Good morning, today I’m going to be talking to you about Open Authorisation (or OAuth)
My name is Alex Bilbie, and I’m a developer working at the University of Lincoln. So can I ask who here knows anything about OAuth?
Okay, well for those who don’t I’ll try and explain it over with a story and its use case. I’ll also try to introduce some of the OAuth terminology
So I’m a user
So as a user how can I authorise
I could give my username and password to the client and then it could use direct basic or digest auth, or there could be some sort of handshake protocol
But what if the client was actually a nefarious application - giving your username and password to a third party is a security risk, and you’ve also got a problem when you change your password on Twitter, you have to go and change all the passwords on any clients you’ve given it to
So what is a better alternative?
So what is OAuth, well I think the official website sums it up nicely. “ OAuth is an open protocol to allow secure API authorisation in a simple and standard method from desktop and web applications .”
OAuth enables something I’ve called the love triangle to exist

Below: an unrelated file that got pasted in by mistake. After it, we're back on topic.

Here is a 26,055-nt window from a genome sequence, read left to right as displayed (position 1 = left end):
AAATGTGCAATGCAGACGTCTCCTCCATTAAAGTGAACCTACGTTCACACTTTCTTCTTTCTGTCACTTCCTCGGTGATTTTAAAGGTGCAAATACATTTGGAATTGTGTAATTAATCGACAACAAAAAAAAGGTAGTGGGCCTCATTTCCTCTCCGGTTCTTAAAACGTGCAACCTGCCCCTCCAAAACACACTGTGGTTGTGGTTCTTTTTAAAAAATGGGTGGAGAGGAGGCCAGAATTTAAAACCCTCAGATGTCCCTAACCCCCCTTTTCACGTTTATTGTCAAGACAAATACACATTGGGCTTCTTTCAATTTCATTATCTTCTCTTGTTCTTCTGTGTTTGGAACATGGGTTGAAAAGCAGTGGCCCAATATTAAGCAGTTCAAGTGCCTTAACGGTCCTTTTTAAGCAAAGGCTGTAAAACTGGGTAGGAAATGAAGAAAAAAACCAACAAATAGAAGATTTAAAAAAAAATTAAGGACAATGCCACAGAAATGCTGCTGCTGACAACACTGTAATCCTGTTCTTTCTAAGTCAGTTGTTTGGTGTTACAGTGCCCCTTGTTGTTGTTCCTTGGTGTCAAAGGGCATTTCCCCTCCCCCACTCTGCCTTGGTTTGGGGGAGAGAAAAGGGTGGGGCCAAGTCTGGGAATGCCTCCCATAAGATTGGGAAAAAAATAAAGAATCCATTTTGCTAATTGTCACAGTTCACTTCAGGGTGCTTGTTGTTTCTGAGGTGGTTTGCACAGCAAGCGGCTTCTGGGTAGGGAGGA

So basically OAuth is a protocol that allows a user to authorise a client to make use of resources that the user owns on a resource server. If you’ve ever signed into Facebook or Twitter from a third party website then you will have seen a screen that says something like “Some application would like to connect to your Facebook profile and would like to know your name, your birthday and your email address”
OAuth is a standard that has gone through the Internet Engineering Task Force ratification process.
The current stable version is 1.0a which was finalised in April 2010. It’s version ‘a’ because there was a small alteration made very shortly after it was originally finalised that fixed a minor security vulnerability. Implementation was slow because at the time there were some other protocols being thrown around like OpenID. Twitter was probably the biggest proponent of OAuth.
Over the past year work on version 2.0 of the specification has been going on and it’s almost finished. When Facebook launched their open graph API it was the first API to make use of this version.
So, who is using OAuth?
Well, just a few small players on the Internet...
Most of these guys started off with v1.0a, but because version 2 is a much more simpler protocol (and despite it not yet being finished) many have already implemented it
I did a bit of googling and it looks like there are currently only three HEIs playing with OAuth
At Lincoln, we’ve invested a fair bit in it
OAuth - Alex Bilbie
Alex Bilbie University of Lincoln @alexbilbie @alexbilbie @alexbilbie @alexbilbie